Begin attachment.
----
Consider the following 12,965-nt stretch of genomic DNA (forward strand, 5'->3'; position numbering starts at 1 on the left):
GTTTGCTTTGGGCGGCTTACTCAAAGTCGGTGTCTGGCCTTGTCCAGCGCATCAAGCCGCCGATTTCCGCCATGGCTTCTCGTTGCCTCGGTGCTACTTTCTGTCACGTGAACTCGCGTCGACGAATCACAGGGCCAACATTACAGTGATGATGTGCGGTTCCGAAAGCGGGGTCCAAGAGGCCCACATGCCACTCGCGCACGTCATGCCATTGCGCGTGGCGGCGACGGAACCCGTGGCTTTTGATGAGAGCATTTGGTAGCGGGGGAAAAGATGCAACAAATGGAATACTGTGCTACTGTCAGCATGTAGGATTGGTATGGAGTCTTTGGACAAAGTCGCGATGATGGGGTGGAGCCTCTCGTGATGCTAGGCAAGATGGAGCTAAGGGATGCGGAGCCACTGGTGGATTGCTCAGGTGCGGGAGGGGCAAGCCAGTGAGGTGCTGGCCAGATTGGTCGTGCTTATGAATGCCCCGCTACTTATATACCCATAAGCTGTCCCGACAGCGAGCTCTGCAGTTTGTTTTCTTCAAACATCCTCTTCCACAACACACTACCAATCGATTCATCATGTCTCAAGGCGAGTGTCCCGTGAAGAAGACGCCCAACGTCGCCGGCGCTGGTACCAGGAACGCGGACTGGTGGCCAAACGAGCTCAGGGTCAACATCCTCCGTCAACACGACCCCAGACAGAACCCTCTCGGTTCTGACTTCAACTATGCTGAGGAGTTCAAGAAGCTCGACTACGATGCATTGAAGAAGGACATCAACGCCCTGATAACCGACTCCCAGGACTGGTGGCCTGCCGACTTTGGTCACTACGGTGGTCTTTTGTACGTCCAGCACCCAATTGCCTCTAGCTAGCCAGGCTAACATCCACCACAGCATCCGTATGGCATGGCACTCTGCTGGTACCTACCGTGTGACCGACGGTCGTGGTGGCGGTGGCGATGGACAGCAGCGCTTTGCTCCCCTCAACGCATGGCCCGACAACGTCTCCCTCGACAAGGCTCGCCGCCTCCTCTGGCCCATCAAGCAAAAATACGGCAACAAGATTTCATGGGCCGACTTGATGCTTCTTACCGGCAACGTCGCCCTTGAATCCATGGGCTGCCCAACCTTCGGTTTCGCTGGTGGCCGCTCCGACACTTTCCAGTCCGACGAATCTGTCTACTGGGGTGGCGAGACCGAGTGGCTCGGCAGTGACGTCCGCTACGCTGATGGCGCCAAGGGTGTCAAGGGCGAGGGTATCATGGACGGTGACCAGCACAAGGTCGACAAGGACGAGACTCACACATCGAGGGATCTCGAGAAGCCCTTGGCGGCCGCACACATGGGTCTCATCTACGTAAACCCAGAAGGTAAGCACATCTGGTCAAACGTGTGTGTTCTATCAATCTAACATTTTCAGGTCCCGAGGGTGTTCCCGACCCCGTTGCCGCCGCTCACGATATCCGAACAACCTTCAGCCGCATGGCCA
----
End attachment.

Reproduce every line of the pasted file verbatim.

Consider the following 12,965-nt stretch of genomic DNA (forward strand, 5'->3'; position numbering starts at 1 on the left):
GTTTGCTTTGGGCGGCTTACTCAAAGTCGGTGTCTGGCCTTGTCCAGCGCATCAAGCCGCCGATTTCCGCCATGGCTTCTCGTTGCCTCGGTGCTACTTTCTGTCACGTGAACTCGCGTCGACGAATCACAGGGCCAACATTACAGTGATGATGTGCGGTTCCGAAAGCGGGGTCCAAGAGGCCCACATGCCACTCGCGCACGTCATGCCATTGCGCGTGGCGGCGACGGAACCCGTGGCTTTTGATGAGAGCATTTGGTAGCGGGGGAAAAGATGCAACAAATGGAATACTGTGCTACTGTCAGCATGTAGGATTGGTATGGAGTCTTTGGACAAAGTCGCGATGATGGGGTGGAGCCTCTCGTGATGCTAGGCAAGATGGAGCTAAGGGATGCGGAGCCACTGGTGGATTGCTCAGGTGCGGGAGGGGCAAGCCAGTGAGGTGCTGGCCAGATTGGTCGTGCTTATGAATGCCCCGCTACTTATATACCCATAAGCTGTCCCGACAGCGAGCTCTGCAGTTTGTTTTCTTCAAACATCCTCTTCCACAACACACTACCAATCGATTCATCATGTCTCAAGGCGAGTGTCCCGTGAAGAAGACGCCCAACGTCGCCGGCGCTGGTACCAGGAACGCGGACTGGTGGCCAAACGAGCTCAGGGTCAACATCCTCCGTCAACACGACCCCAGACAGAACCCTCTCGGTTCTGACTTCAACTATGCTGAGGAGTTCAAGAAGCTCGACTACGATGCATTGAAGAAGGACATCAACGCCCTGATAACCGACTCCCAGGACTGGTGGCCTGCCGACTTTGGTCACTACGGTGGTCTTTTGTACGTCCAGCACCCAATTGCCTCTAGCTAGCCAGGCTAACATCCACCACAGCATCCGTATGGCATGGCACTCTGCTGGTACCTACCGTGTGACCGACGGTCGTGGTGGCGGTGGCGATGGACAGCAGCGCTTTGCTCCCCTCAACGCATGGCCCGACAACGTCTCCCTCGACAAGGCTCGCCGCCTCCTCTGGCCCATCAAGCAAAAATACGGCAACAAGATTTCATGGGCCGACTTGATGCTTCTTACCGGCAACGTCGCCCTTGAATCCATGGGCTGCCCAACCTTCGGTTTCGCTGGTGGCCGCTCCGACACTTTCCAGTCCGACGAATCTGTCTACTGGGGTGGCGAGACCGAGTGGCTCGGCAGTGACGTCCGCTACGCTGATGGCGCCAAGGGTGTCAAGGGCGAGGGTATCATGGACGGTGACCAGCACAAGGTCGACAAGGACGAGACTCACACATCGAGGGATCTCGAGAAGCCCTTGGCGGCCGCACACATGGGTCTCATCTACGTAAACCCAGAAGGTAAGCACATCTGGTCAAACGTGTGTGTTCTATCAATCTAACATTTTCAGGTCCCGAGGGTGTTCCCGACCCCGTTGCCGCCGCTCACGATATCCGAACAACCTTCAGCCGCATGGCCA